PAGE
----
Protecting Yourself from AI in Divorce

Jessica: Unless you live under a rock, you’ve heard of what’s happening with artificial intelligence and deep fakes, images and information that is not true, but that can be sent out looking and even sounding as if it is. This kind of stuff is really scary, but what about the possibility of it impacting your divorce? What if your ex were to use these types of things to make you look like you’ve done something wrong, or aren’t showing up as a good parent? That’s what we’re talking about today on Divorce etc… with family law attorney and one of our most favorite people, Susan Guthrie. We’re the exEXPERTS, Jessica and T.H. We focus on helping you navigate your divorce and successfully moving on with your life. Please follow us on all social media at exEXPERTS, and check out for tons of free divorce related resources. Let’s bring in today’s guest.

T.H.: Hey, guys, I am so excited. Because when I emailed Susan Guthrie about this topic, she’s like, “I’m all over it. I got it. I’ll take care of this. Let’s get out there and start educating people.” Susan is a huge advocate of exEXPERTS and Divorce etc…, and we so appreciate all of your support, all of your sharing, all of it. She also has the same purpose to help people settle, to be educated, to empower women. She is mediator extraordinaire among a million other things. But she is our exEXPERT on the show today. Welcome to our show.

Susan: I’m so happy to be back here with both of you. I am, as you know, a huge fan. So, I’m thrilled.

Jessica: We’re so happy to have you. It’s a love fest. It’s mutual. The feeling is mutual. Seriously, this whole AI situation, I feel like when people generally first started thinking about AI, we’re thinking about ChatGPT and what can it maybe do to help you automate your newsletter, things like that. When did you first start getting an inkling that this sort of thing could actually find its way into the divorce realm?  

Susan: Yeah, it’s such a good question. Because of things like ChatGPT, which exploded in the last year, a few months, people think AI is something new. AI has been around for years and years and years. Deep fakes have been around for years and years and years. It’s just that I think everyone suddenly is aware of it. We’re starting to see, because of the preponderance and this great rush to using AI, just as there are many wonderful uses of it, when you have a new technology, if there are bad actors out there, they’re going to jump on it. And so we’re hearing a lot more about people scamming people and doing those things. It certainly has the potential to be ill used in the family law arena. In fact, it has been. It’s not that it’s new or somebody’s just suddenly tried this, there are cases already out there. But now people are more aware. I’ll tell you, Jess, I got a little nervous about doing this episode because there are two thoughts on this. One, people need to know it’s possible so they can be aware of it and combat it. And are we going to give people the idea that they can use AI to go and try something that they shouldn’t be doing? I’m going to layer in some of the cautions about this, the criminal aspects of it too, so that people are aware this is not something they should be considering doing in their family law case.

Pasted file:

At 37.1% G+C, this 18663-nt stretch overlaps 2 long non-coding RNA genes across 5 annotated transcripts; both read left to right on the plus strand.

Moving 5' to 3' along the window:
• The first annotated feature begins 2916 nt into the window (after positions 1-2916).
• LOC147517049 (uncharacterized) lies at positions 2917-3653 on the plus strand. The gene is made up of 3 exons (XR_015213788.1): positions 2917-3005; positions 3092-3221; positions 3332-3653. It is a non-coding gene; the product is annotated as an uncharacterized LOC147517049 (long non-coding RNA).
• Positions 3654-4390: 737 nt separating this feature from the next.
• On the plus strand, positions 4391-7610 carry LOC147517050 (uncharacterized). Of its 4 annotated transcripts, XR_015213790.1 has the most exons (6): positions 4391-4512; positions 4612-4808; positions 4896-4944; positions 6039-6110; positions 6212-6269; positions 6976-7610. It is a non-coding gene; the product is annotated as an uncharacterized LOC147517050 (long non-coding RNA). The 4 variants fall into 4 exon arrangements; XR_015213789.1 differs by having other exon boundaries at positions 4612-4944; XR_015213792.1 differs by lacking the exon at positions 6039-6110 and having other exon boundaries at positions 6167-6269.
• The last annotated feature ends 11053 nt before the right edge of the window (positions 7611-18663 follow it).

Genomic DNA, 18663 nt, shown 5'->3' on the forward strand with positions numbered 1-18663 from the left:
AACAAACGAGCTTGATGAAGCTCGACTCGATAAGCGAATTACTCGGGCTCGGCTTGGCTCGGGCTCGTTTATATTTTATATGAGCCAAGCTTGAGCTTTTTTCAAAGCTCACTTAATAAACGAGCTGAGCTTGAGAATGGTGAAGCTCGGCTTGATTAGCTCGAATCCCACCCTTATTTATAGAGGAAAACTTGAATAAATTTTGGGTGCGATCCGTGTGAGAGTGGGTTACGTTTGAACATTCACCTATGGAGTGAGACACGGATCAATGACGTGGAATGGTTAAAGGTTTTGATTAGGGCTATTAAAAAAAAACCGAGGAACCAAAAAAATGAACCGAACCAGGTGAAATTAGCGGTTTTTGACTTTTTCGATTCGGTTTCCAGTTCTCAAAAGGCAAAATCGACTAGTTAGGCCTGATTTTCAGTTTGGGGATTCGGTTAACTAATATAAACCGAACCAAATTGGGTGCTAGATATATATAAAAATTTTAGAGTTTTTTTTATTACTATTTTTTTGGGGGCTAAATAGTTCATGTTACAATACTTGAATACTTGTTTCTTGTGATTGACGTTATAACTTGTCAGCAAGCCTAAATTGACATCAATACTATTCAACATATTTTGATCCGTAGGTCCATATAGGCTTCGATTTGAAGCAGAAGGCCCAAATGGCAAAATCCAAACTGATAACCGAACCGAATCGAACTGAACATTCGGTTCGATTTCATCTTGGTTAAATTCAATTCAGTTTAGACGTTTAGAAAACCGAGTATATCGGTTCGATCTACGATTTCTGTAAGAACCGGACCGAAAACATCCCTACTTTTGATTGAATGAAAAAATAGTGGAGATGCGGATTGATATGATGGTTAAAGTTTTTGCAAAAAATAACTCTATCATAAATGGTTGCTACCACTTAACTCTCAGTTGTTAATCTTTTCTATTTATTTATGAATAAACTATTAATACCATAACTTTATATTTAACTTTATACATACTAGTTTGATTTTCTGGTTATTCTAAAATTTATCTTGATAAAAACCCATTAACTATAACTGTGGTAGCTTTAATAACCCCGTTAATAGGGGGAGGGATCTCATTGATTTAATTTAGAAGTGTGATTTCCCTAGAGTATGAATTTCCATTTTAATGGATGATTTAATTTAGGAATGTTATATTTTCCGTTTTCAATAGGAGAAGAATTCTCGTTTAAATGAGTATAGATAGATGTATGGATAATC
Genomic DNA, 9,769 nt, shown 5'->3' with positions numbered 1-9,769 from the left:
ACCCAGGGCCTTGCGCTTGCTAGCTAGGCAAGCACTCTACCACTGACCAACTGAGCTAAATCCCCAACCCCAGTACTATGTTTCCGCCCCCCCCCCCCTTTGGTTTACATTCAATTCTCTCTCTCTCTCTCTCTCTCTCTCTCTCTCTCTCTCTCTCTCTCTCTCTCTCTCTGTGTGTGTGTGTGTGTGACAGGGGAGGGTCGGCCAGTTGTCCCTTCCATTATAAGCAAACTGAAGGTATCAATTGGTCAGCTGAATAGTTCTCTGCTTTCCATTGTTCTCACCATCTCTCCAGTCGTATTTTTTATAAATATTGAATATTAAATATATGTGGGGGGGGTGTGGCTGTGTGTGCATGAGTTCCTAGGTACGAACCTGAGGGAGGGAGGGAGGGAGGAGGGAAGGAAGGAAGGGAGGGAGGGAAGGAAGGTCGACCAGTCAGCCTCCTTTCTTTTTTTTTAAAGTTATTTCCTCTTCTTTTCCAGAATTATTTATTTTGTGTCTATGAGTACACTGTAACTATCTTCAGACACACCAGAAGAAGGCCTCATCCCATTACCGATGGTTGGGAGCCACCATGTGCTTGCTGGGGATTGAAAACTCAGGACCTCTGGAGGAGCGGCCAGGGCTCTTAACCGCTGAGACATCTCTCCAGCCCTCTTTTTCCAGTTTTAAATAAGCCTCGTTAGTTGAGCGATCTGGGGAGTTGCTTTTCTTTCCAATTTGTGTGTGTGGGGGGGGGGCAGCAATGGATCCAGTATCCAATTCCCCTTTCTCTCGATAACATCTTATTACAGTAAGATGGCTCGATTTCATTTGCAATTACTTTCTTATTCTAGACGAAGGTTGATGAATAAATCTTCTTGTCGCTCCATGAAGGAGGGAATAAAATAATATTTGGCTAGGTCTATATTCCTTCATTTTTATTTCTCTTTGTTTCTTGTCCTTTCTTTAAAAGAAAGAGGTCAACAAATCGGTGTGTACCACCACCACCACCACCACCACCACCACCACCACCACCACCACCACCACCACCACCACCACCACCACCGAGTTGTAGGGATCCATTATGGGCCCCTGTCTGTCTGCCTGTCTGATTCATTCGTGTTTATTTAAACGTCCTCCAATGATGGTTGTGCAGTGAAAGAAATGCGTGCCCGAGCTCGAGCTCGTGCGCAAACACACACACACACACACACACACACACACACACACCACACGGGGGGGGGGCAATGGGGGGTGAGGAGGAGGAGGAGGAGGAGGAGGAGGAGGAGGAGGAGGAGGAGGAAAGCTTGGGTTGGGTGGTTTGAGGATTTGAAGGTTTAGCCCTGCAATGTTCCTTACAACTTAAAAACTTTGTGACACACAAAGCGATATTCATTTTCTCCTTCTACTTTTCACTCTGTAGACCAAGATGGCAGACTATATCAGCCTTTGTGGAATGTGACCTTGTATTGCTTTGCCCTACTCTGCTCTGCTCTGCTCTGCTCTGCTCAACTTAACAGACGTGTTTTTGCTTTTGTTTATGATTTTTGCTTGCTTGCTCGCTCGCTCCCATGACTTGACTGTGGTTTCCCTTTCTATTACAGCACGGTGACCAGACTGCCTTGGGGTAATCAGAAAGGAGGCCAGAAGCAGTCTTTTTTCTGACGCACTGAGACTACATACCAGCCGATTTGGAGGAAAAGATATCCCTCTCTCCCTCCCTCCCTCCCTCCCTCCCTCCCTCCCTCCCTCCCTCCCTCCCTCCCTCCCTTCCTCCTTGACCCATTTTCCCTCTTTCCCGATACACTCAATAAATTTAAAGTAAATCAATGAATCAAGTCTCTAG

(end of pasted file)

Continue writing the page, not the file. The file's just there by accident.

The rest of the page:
T.H.: Absolutely not. I was thinking about it as I was speaking to one of our sponsors, that now people going through divorce are trying to prove their innocence. They’re just spending so much time trying to prove something that was dug up to be wrong. And so where do you even start with doing that? Are the courts even up to date to handle this type of a situation? I know it’s limited to every state, to every judge, to every divorce, but holy crap, what do you even do?

Susan: Yeah, and really where the focus should be, so a great way to put it and to ask a question. Because the way that—I’ll say artificial intelligence—or the biggest concern is the use of AI to fabricate evidence, right? To fabricate evidence, be it a video or an audio recording or a photograph, typically what are known as deep fakes, that in some way provide evidence of wrongdoing of the other person for whatever reason. Right, so exactly what you’re talking about, T.H. That’s why it’s such a good question, because it’s now the person creates evidence that isn’t real but looks real, and now you put people in that position of having to disprove something that’s not true. Frankly, it goes back to why we have no fault divorce, right? We have no fault divorce so people don’t have to prove that there’s fault just to get a divorce. Well, this is putting people in that same position of, “Oh my God, my ex just said I had an affair and showed a video of me with a guy or something that’s totally not true. I’ve never seen that guy before in my life. But now how do I prove that’s not me on that video?”

Jessica: But I feel like, to me personally, what’s even scarier than things like that, as disgusting and vile is that is, the idea that people could be creating fake evidence, deep fakes and things like that when it comes to them and their children.

Susan: Yeah.

Jessica: That to me is the really scary part. Because even if you live in a no fault state, if there is somehow photographic evidence or video evidence of you mistreating your child, or doing something that can be deemed abusive—

T.H.: Being an alcoholic, or negligent, or all the things.